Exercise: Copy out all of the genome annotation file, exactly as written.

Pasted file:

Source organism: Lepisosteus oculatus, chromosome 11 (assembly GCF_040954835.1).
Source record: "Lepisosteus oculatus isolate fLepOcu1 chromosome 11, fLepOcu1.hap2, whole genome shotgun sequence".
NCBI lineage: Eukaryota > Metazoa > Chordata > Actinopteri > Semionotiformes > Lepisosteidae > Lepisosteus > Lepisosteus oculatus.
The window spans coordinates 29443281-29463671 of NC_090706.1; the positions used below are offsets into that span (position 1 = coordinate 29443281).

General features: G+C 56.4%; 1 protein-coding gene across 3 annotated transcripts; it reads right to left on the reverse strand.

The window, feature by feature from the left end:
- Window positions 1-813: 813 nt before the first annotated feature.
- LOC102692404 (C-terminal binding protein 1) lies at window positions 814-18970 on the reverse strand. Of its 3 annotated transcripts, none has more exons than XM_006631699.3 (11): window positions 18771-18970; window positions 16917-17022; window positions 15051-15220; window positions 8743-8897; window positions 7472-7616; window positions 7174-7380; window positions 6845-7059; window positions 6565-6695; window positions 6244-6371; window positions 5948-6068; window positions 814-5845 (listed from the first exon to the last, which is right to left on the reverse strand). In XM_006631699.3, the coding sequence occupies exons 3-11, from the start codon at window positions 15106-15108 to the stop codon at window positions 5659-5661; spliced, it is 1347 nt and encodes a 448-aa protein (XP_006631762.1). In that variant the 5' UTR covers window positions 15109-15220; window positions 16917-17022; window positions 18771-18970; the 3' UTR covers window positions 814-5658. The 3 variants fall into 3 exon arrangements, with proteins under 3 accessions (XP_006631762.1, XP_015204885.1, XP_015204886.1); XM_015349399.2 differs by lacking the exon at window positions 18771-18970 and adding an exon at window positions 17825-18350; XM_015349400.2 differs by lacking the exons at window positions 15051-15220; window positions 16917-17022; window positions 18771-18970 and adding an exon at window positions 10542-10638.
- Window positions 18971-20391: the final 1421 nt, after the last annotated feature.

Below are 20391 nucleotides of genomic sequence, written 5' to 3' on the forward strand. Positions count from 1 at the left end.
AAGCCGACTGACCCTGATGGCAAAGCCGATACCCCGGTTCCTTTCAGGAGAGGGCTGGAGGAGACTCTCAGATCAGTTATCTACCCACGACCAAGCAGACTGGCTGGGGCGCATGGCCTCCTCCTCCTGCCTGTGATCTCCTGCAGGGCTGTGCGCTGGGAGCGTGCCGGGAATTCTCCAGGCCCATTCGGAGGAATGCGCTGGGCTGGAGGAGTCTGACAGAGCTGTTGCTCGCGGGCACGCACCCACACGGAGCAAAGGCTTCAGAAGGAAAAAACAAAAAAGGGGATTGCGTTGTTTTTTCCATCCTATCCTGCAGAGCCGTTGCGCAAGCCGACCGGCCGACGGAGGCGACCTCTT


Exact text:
Source organism: Lepisosteus oculatus, chromosome 11 (assembly GCF_040954835.1).
Source record: "Lepisosteus oculatus isolate fLepOcu1 chromosome 11, fLepOcu1.hap2, whole genome shotgun sequence".
NCBI lineage: Eukaryota > Metazoa > Chordata > Actinopteri > Semionotiformes > Lepisosteidae > Lepisosteus > Lepisosteus oculatus.
The window spans coordinates 29443281-29463671 of NC_090706.1; the positions used below are offsets into that span (position 1 = coordinate 29443281).

General features: G+C 56.4%; 1 protein-coding gene across 3 annotated transcripts; it reads right to left on the reverse strand.

The window, feature by feature from the left end:
- Window positions 1-813: 813 nt before the first annotated feature.
- LOC102692404 (C-terminal binding protein 1) lies at window positions 814-18970 on the reverse strand. Of its 3 annotated transcripts, none has more exons than XM_006631699.3 (11): window positions 18771-18970; window positions 16917-17022; window positions 15051-15220; window positions 8743-8897; window positions 7472-7616; window positions 7174-7380; window positions 6845-7059; window positions 6565-6695; window positions 6244-6371; window positions 5948-6068; window positions 814-5845 (listed from the first exon to the last, which is right to left on the reverse strand). In XM_006631699.3, the coding sequence occupies exons 3-11, from the start codon at window positions 15106-15108 to the stop codon at window positions 5659-5661; spliced, it is 1347 nt and encodes a 448-aa protein (XP_006631762.1). In that variant the 5' UTR covers window positions 15109-15220; window positions 16917-17022; window positions 18771-18970; the 3' UTR covers window positions 814-5658. The 3 variants fall into 3 exon arrangements, with proteins under 3 accessions (XP_006631762.1, XP_015204885.1, XP_015204886.1); XM_015349399.2 differs by lacking the exon at window positions 18771-18970 and adding an exon at window positions 17825-18350; XM_015349400.2 differs by lacking the exons at window positions 15051-15220; window positions 16917-17022; window positions 18771-18970 and adding an exon at window positions 10542-10638.
- Window positions 18971-20391: the final 1421 nt, after the last annotated feature.

Below are 20391 nucleotides of genomic sequence, written 5' to 3' on the forward strand. Positions count from 1 at the left end.
AAGCCGACTGACCCTGATGGCAAAGCCGATACCCCGGTTCCTTTCAGGAGAGGGCTGGAGGAGACTCTCAGATCAGTTATCTACCCACGACCAAGCAGACTGGCTGGGGCGCATGGCCTCCTCCTCCTGCCTGTGATCTCCTGCAGGGCTGTGCGCTGGGAGCGTGCCGGGAATTCTCCAGGCCCATTCGGAGGAATGCGCTGGGCTGGAGGAGTCTGACAGAGCTGTTGCTCGCGGGCACGCACCCACACGGAGCAAAGGCTTCAGAAGGAAAAAACAAAAAAGGGGATTGCGTTGTTTTTTCCATCCTATCCTGCAGAGCCGTTGCGCAAGCCGACCGGCCGACGGAGGCGACCTCTT